I can’t do it; it’s fantastic! she told herself. Why, no one more unfitted to run a farm ever lived than I. When Winona Cappelli arrived, she, Gretchen Bradley would slide gracefully out from under this unwanted responsibility and let the aunt take over. And that was that.
She came back to the present when Nora said hesitantly over her scarcely touched breakfast, “You are going to stay with us, aren’t you?”
“Now, sis,” began the boy, “Mrs. Bradley has her job and her home and maybe she has to go back.”
Gretchen flashed the boy a grateful look. He was trying to make it easier on all of them with his adult understanding of the position she was in.
“Your aunt and uncle are coming on tonight’s train. If we hurry, Nora, we can finish the dress your mother was making for you so you can wear it when we go to meet them. It was made so nicely.”
The air was quite cool with a dash of rain when they started in the early dusk toward the little railway station. Too late, Gretchen realized that their path was taking them past the cemetery where a new mound showed up dark in the early twilight.
She began to chatter brightly. “Wait, I want to count noses. Is everyone here?”
“Yes, and mama is here, too. Her grave is all wet and looks so cold,” and Kenny began to sob wildly.
The lump in Gretchen’s throat still choked her when at last the train pulled in and a few passengers alighted. A flashily dressed woman, accompanied by a portly man, descended upon the children.
“Nora’s babies!” she cried shrilly. “Aunt Winona will take care of you.”
Somehow, Ronnie had got included in the caress as she threw her arms around them. Gretchen realized, with astonishment, that the woman actually did not know how many children her sister had. Mrs. Cappelli began to talk, moving around so that the odor of the perfume she wore reached Gretchen overpoweringly.
“Your uncle and I own a tourist court in Florida. Since receiving the news of your mother’s passing, we have decided to take over the night club in connection. Thayne can sing – oh, yes, your mother sent me the clipping the time you sang over the radio, and Nora is old enough … Oh, yes, I know your mother had this foolish idea about wanting you children to be raised on the farm – she told me so when she wrote that the doctors had given her but a short time to live. Let’s see, that was before we went to Florida, while we were living at the New Breton. I wrote her that I would do what I could and for her to come to see me, but we left unexpectedly and she probably didn’t come. But don’t worry, Aunt Winona will take care of you.”
Gretchen knew sudden shock. Then Leonora Hackett had known she was going to die when she had conversed so calmly in that city apartment – when she had written those letters whose hidden purpose was now so apparent. What utterly magnificent courage! Was she, Gretchen Bradley, so utterly lacking in courage that she, with the advantage all on her side, would not dare what the other woman had dared?
Mr. Cappelli cleared his throat. “Er – that is, we can take the two older children. The boys here would hardly … You are the neighbor who sent us the wire?”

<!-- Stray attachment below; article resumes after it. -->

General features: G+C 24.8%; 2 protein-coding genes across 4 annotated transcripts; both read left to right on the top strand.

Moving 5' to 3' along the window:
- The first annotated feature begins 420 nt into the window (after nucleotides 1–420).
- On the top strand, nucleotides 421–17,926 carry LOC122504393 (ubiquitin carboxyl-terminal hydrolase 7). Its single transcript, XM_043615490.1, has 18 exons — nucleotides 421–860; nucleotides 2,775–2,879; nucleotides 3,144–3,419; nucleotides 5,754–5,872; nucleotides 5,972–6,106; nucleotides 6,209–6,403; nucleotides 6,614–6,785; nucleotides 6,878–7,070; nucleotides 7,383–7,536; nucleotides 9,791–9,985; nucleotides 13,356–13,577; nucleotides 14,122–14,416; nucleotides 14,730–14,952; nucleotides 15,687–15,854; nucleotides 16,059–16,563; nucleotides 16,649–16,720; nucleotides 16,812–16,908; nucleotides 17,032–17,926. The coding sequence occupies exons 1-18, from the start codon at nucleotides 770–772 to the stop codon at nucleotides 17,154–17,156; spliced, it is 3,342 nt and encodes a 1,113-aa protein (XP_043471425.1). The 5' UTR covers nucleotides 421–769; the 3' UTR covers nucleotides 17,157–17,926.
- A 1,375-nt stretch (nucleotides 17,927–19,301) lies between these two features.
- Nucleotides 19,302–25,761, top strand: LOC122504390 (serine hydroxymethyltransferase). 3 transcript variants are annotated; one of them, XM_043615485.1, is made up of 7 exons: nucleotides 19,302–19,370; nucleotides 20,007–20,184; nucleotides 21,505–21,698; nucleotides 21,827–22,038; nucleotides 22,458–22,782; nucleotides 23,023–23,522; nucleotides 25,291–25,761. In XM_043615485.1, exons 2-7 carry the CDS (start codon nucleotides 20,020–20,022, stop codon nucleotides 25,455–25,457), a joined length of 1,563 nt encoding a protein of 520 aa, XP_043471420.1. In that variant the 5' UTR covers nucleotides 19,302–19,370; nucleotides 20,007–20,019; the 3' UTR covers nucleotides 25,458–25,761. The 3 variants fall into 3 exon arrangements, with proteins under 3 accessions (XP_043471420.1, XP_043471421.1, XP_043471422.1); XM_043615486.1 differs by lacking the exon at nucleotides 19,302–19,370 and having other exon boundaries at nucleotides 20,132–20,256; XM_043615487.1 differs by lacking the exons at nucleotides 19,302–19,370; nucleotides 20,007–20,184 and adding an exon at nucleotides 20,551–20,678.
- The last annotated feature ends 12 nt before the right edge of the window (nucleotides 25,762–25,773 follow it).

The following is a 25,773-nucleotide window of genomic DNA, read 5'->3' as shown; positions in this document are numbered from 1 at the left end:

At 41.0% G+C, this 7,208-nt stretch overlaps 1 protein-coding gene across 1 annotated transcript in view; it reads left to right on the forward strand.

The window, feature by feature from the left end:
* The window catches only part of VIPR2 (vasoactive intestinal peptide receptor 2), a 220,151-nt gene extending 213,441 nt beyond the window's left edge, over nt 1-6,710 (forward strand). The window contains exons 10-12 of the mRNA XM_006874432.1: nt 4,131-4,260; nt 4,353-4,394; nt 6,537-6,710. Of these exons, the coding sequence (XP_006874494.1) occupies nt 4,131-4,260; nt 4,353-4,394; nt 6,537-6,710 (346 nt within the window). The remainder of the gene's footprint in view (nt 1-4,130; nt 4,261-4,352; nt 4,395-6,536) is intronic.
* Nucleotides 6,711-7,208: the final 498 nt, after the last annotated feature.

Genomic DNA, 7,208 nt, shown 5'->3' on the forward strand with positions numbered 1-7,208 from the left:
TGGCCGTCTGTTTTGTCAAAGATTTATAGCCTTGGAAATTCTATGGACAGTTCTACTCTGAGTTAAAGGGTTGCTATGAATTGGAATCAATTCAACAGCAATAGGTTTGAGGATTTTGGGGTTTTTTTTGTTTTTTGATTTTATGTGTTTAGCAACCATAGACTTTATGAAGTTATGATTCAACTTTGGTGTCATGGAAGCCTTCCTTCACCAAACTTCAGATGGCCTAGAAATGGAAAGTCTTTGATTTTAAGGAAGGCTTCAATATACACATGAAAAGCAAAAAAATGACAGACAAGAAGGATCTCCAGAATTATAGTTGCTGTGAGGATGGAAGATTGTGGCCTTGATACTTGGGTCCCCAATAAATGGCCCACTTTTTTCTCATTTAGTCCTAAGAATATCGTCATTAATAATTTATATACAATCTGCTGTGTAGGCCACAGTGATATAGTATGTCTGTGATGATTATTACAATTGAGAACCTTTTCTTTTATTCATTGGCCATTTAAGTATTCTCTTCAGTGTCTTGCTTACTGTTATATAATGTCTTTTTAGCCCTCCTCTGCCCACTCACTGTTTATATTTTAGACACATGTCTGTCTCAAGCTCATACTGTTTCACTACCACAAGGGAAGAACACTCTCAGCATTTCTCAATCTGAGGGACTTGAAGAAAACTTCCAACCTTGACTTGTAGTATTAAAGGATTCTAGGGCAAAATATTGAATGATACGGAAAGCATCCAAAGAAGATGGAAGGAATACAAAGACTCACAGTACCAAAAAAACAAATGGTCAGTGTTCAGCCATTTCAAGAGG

“Yes – no – that is …”
“Well, never mind,” put in Mrs. Cappelli. “We can make some arrangement I am sure. The farm will have to be sold, and something could be allowed to someone for taking care of the younger children.”
There was no intention, then, of fulfilling the last wish of a dying woman. Especially was there no place in this set-up for an eight-year-old boy who bitterly missed his mother. Suddenly, Gretchen was angry. Such heartless callousness to one’s own blood!
“I guess you did not know,” she said determinedly, “that it was Mrs. Hackett’s wish that I stay and care for her children. I have witnesses to prove what I say. These children must not be separated.”
“But,” sputtered the other. “I’m her sister. Blood is thicker than water, you know, and what you say would never hold up in court. You cannot produce a letter to prove …”
“Letter!” They all turned to face a twelve-year-old girl whose face was brilliantly alive, as she delved frantically in the deep pockets of the raincoat she wore. “Oh, Mrs. Bradley, mama gave it to me to mail, but she took so bad and I ran for Mrs. Burgess, and I forgot all about it.” Her hand came out triumphantly with a thin envelope.
Unmindful of the eyes upon her, Gretchen tore it open. They all crowded behind her as she read:
Dear Mrs. Bradley: I’m asking a mighty big favor, but I believe the Lord sent me to you in answer to my prayer. I went to the apartment to beg my sister to come to the farm and care for my children when I am gone, and when I did not find her I was desperate. I knew my time was getting short. Then you came and I knew you had to be the one. I can rest easy if you will move to the farm and take care of my darlings.
The look Gretchen turned upon the group was the satisfied one of a woman who has discovered fountains of hidden strength and who glories in the discovery.
“Come, children,” she said, proudly possessive, “your aunt ad your uncle will want to rest before they return to Florida, and I must send a telegram to Ronnie’s daddy, asking him to come had help us run the farm. I know he will be glad because he always wanted to be a farmer.”